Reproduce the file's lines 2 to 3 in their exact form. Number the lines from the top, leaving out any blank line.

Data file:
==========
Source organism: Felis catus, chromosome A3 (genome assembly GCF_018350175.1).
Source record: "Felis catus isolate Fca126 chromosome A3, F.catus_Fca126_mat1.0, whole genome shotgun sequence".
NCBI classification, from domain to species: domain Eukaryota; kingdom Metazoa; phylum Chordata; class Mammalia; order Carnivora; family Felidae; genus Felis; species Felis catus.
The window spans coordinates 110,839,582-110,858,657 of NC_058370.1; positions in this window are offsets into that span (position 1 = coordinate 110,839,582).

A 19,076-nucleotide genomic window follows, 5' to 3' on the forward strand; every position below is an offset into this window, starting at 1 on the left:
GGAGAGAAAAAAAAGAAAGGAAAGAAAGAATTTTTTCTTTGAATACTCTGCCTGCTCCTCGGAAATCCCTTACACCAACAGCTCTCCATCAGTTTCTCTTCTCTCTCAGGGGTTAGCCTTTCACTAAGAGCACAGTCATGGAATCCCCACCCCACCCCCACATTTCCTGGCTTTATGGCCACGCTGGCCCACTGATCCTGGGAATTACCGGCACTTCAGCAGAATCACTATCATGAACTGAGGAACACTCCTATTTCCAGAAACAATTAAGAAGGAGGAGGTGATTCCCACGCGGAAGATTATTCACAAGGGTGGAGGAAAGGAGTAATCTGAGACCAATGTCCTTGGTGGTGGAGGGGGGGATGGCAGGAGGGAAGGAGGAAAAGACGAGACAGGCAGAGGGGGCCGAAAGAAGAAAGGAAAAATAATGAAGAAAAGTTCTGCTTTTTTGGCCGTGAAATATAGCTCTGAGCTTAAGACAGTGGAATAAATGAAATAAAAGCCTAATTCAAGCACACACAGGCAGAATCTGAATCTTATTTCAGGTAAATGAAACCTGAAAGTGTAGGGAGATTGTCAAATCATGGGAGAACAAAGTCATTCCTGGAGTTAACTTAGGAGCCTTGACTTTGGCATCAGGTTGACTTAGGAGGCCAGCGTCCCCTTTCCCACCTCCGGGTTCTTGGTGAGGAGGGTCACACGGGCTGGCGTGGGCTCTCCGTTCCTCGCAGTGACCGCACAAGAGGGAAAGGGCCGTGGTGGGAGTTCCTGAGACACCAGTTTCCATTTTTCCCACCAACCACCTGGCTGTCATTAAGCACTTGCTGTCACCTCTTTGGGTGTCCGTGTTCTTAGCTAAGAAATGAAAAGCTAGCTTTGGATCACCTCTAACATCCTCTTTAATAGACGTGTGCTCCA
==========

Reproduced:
Source record: "Felis catus isolate Fca126 chromosome A3, F.catus_Fca126_mat1.0, whole genome shotgun sequence".
NCBI classification, from domain to species: domain Eukaryota; kingdom Metazoa; phylum Chordata; class Mammalia; order Carnivora; family Felidae; genus Felis; species Felis catus.